Climbers have no one to blame but themselves for closures after fresh damage to rock art near Taylors Rock, the Traditional Owners of Mount Arapiles said.
Barengi Gadjin Land Council (BGLC) On Country Operations manager Stuart Harradine said the Victorian Government's first-ever Interim Protection Order was unfortunately necessary.
"There are peripheral and direct impacts to rock art at Dyurrite," he said.
"There are clear impacts from bouldering immediately over and around rock art since the signage went up.
RELATED: Rock art discovered at Mount Arapiles.
"To say the rock climbers have no history of damaging rock art is completely false."
In December 2019, more than 50 Aboriginal paintings were discovered at Taylors Rock at Mount Arapiles, forcing Parks Victoria to close the popular climbing spot.
Mr Harradine said newly erected signage was ignored by visiting climbers, with fresh chalk marks enough proof to force authorities to impose the order along with potential $297,000 fines.
"The three-month order is to protect Dyurrite and give us time to assess everything," Mr Harradine said.
"Dyurrite 1 is so exposed - you can clearly see it from the road.
"The last thing we want to do is erect a fence around the area to protect the rock art."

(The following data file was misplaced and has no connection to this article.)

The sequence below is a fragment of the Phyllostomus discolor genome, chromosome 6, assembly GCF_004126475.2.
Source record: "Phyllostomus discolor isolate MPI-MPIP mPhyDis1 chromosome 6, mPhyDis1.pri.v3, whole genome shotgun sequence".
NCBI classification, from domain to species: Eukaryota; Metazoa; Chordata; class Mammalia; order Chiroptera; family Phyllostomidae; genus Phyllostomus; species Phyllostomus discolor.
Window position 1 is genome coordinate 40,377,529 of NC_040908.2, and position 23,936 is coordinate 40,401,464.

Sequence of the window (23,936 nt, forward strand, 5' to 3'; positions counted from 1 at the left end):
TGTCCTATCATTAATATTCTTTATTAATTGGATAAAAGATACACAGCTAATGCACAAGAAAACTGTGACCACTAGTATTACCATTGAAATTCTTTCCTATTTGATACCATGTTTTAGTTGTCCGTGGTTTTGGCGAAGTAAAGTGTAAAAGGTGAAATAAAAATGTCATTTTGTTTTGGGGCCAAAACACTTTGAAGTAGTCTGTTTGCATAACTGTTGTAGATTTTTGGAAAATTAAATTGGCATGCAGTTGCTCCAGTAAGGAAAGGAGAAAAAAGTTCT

BGLC holds Native Title rights on behalf of the Wotjobaluk, Jaadwa, Jadawadjali, Wergaia and Jupagalk Aboriginal Traditional owners.
The organisation is working in partnership with Parks Victoria and Aboriginal Victoria to ensure Dyurrite has more robust protection measures in place.
"The Wotjobaluk Traditional Owners have deep physical, spiritual and cultural connections to Dyurrite (Mt Arapiles) extending back tens of thousands of years," he said.
"It is also the site of one of the last organised strongholds for the Aboriginal resistance during the European invasion period.
"The importance of this place to Wotjobaluk Traditional Owners is not always fully appreciated by non-Aboriginal people and is often overlooked in favour of recreational and other values.
"It is important that this perception changes, and that management of Aboriginal cultural landscapes such as Dyurrite changes to reflect this."
The Wotjobaluk Traditional Owner added the future of townships such as Natimuk would continue, well beyond the three-month interim order.
"The interim protection of Taylors Rock affects only 35 climbing routes out of estimated 3000 routes across the Dyurrite cultural landscape.
"The interim closure of such a small number of climbs means there would be no reason for a significant downturn in recreational user numbers due to the Interim Protection Declaration alone."
More to come.
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